After nearly a decade devoted to documentary films and opera productions, German director Werner Herzog has written and directed a new feature film, which is now playing in German cinemas. Invincible (Unbesiegbar) opened last summer at the Cannes festival to generally poor reviews and the producers and director have evidently waited for what they think is the right moment to release the film to a German public.
The film deals with the discovery by a German cabaret agent of a strong man working as a blacksmith in a Jewish shtetl in eastern Poland. The year is 1932, one year before the Nazi take-over. The young blacksmith, Zische Breitbart, is invited to Berlin to work in a popular cabaret run by the hypnotist and charlatan Erik-Jan Hanussen. To placate his predominantly pro-Nazi clientele, Hanussen persuades the dark-haired Zische to wear a blonde wig and the type of spiked helmet characteristically associated with the Aryan mythical hero Siegfried. According to Hanussen, Zische, in the course of his stage appearances, is to fulfil the desire on the part of the Germans for “a strong man, a hero, a leader.”
The naïve Zische initially plays along for a time, but then in a fit of conscience and confronted by his young adoring brother, Zische strips off his wig in the middle of a performance and proudly declares his Jewishness. The Nazis in the audience are scandalised and Zische’s career in cabaret is effectively finished. Hanussen reveals in a confrontation with Zische that he too suppressed his Jewish origins to make a career for himself and indeed he is subsequently picked up and persecuted by the Nazis. A relationship between Zische and the pianist at Hanussen’s cabaret fails to take off. Zische returns to his village determined to warn the village elders of the danger of German fascism. Shortly afterwards he dies tragically of a wound incurred during one of his displays of strength. According to film notes, the story is loosely based on real events.
Along with Wim Wenders, Rainer W. Fassbinder, Volker Schlöndorff and others, Werner Herzog was a leading member of the generation of German film directors associated the German “New Wave.” The movement developed in the mid-1960s and for nearly two decades produced the majority of the most interesting and thoughtful German films. The attention paid by the new wave directors to German history and in particular the experience of fascism in the twentieth century, as well as the depth of the attention, varied from individual to individual.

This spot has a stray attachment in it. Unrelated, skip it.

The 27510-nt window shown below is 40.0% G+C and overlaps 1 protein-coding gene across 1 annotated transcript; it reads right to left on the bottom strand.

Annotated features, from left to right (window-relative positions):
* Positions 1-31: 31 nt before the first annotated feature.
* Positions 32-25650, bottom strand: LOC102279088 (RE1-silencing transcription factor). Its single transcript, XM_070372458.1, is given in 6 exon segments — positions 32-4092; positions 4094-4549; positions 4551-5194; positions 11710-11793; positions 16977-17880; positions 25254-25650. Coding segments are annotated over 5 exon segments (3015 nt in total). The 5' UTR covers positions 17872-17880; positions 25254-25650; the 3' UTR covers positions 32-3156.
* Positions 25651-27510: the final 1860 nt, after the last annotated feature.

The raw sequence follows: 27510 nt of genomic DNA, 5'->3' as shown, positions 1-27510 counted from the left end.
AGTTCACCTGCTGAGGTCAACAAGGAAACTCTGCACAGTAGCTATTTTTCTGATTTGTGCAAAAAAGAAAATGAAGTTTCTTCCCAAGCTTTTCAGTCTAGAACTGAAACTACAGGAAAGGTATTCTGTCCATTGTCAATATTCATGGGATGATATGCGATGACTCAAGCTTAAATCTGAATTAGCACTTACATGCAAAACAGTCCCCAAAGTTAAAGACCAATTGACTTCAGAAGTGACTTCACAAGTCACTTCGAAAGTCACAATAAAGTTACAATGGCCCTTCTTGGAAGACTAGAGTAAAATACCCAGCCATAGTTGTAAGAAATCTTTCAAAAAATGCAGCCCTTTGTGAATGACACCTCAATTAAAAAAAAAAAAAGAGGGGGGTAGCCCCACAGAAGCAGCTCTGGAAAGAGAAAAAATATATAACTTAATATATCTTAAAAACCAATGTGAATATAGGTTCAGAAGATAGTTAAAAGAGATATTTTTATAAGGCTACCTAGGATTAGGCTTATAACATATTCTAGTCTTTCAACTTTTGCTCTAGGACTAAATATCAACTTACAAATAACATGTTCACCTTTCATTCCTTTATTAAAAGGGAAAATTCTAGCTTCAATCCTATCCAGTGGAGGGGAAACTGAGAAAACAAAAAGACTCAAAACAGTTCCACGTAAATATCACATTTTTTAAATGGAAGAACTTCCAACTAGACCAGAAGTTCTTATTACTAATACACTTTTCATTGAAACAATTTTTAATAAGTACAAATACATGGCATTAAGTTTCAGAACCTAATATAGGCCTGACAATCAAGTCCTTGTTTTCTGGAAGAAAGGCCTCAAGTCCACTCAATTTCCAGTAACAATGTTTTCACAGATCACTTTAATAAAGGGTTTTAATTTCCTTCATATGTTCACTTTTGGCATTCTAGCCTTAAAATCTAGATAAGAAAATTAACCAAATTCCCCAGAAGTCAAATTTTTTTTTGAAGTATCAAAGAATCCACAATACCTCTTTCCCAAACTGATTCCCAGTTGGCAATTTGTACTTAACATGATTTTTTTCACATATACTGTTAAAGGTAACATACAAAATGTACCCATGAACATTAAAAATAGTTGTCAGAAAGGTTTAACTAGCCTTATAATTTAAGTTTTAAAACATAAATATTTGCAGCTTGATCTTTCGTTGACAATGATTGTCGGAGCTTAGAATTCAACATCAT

Rainer W. Fassbinder repeatedly took up the issue of fascism and its repercussions for contemporary German society in his films (Lili Marleen, The Marriage of Maria Braun. Lola, et al.), with varying degrees of success. Wim Wenders largely ignored the subject. Schlöndorff took up the Nazi era in his cinematic reworking of Gunter Grass’s The Tin Drum.
Herzog evinced a reluctance to deal directly with the theme in his films. There were always somewhat vague psychological presentiments of fascism in such films as Aguirre, Wrath of God and Fitzcarraldo, in which the filmmaker presented characters who had rarely been dealt with in post-war German cinema. Aguirre was the crazed, self-obsessed Spanish prince who single-handedly dreams of conquering Peru. Fitzcarraldo, the German entrepreneur attempting to take culture to the natives by erecting an opera house in the South American jungle, evoked the colonising efforts made by fanatical German nationalists at the start of the twentieth century. Repeatedly Herzog returned to the tragic figure in his films, striving after the seemingly impossible and failing dismally, but his own relationship to these figures remained equivocal.
Under circumstances where few German directors were prepared or willing to deal either directly or indirectly with the heritage of fascism, Herzog’s romantic and mythical (and somewhat hysterical) depictions of the rise and fall of demagogic figures found a resonance amongst German audiences. At the same time Herzog is accomplished in conjuring up dramatic pictorial landscapes (e.g., the breathtaking long opening pan in Aguirre). Describing his films Herzog returns continually to the theme of landscapes. “Perhaps I seek certain utopian things, space for human honour and respect, landscapes not yet spoilt, planets that do not exist yet, dreamed landscapes. Very few people seek these images today.”
Now for the first time in his work as a director Herzog has turned directly to the experience of National Socialism as a film motif. The result is a thoroughly disappointing and unconvincing piece of work. Herzog seems more trusting of his instinct and his sense of pictorial inspiration than to be making any real attempt to get to grips with the characters he creates and the situations in which they find themselves. He boasts of having written the script in 10 days.